10. The position that emerges is that the cadres for the Indian Administrative Services are to be found in the States only. There is no cadre in the Government of India. A few of these persons are, however, intended to serve at the center. When they do so they enjoy better emoluments and status. They, rank higher in the service and even in the Warrant of Precedence of the President. In the States they cannot get the same salary in any post as Secretaries are entitled to in the center. The appointments to the center are not in any sense a deputation. They mean promotion to a higher post. The only safeguard is that many of the posts at the center are tenure posts. Those of Secretaries and equivalent posts are for five years and for lower posts the duration of tenure is four years.
11. Now Das held one of the tenure posts. His tenure ordinarily was five years in the post. He got his secretaryship on July 30, 1964, and was expected to continue in that post for five years, that is, till 29th July, 1969. The short question in this case is whether his reversion to the Assam State before the expiry of the period of his tenure to a post carrying a smaller salary amounts to reduction in rank and involves a stigma upon him.
12. Reversion to a lower post does not per se amount to a stigma. But we have here evidence that the reversion is accompanied by a stigma. In the first letter issued to him on June 20, 1969 by Mr. Dharma Vira (Cabinet Secretary) it was said that Government was considering whether the, persons at top level administrative posts were capable of meeting the new challenges or must make room for younger men. The letter goes on to say that he may choose one of three alternatives : accept a lower post at the center, go back to a post carrying lower salary in Assam or take leave preparatory to retirement. The offer of a lower post in Delhi is a clear pointer to the fact of his demotion. It clearly tells him that his reversion is not due to any exigency of service but because he is found wanting. The three alternatives speak volumes. This was not a case of reverting him to Assam at the end of a deputation of tenure. He can be retained in the Central Services provided he accepts a lower post, and the final alternative that he may retire clearly shows that the Government is bent upon removing him from his present post. In the next letter this fact is recognised because on September 7, 1966 he is offered only two alternatives. The alternative of a lower post is advisedly dropped because it discloses too clearly a stigma. If any doubt remained it is cleared by the affidavit which is now filed. Paragraphs 7 and 10 of the affidavit read as follows :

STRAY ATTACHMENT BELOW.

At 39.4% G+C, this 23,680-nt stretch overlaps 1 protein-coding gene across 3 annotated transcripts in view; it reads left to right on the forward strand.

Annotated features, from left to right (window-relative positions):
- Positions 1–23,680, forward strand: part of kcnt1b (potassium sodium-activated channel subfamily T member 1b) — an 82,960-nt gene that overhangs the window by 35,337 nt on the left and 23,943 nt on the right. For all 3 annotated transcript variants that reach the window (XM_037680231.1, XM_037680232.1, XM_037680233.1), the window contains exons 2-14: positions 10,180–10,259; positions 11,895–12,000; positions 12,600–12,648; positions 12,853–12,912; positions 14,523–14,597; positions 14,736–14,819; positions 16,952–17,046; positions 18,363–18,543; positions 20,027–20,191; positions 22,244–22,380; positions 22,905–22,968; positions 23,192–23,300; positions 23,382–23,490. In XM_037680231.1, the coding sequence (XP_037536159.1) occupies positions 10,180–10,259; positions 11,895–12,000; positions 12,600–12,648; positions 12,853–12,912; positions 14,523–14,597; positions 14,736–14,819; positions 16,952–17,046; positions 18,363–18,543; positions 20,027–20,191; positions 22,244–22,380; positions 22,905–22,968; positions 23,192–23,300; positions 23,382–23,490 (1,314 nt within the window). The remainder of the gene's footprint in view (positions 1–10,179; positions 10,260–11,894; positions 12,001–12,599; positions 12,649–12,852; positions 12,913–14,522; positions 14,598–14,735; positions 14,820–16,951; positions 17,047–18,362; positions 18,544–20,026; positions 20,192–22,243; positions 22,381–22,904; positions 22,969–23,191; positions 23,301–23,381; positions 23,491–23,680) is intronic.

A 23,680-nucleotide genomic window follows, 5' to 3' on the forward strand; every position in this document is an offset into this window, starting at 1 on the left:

7. With reference to the allegations made in paragraphs 13 to 23 of the said application, I make no admission in respect thereof except what' appears from relevant records. I further say that the performance of the petitioner did not come to the standard expected of a Secretary to the Government of India.
10. The allegations made in paragraph 26 of the said application are correct. I further say that the said representation was rejected by the Prime Minister in view of the standard of performance of the petitioner.
11. Now it has been ruled again and again in this Court that reduction in rank accompanied by a stigma must follow the procedure of Article 311(2) of the Constitution. It is manifest that if this was a reduction in rank, it was accompanied by a stigma. We are satisfied that there was a stigma attaching to the reversion and that it was not a pure accident of service.
12. It remains to see whether there was a reduction in rank. There is no definition of reduction in rank in the Constitution. But we get some assistance from Rule 3 of the All India Services (Discipline and Appeal) Rules, which provides :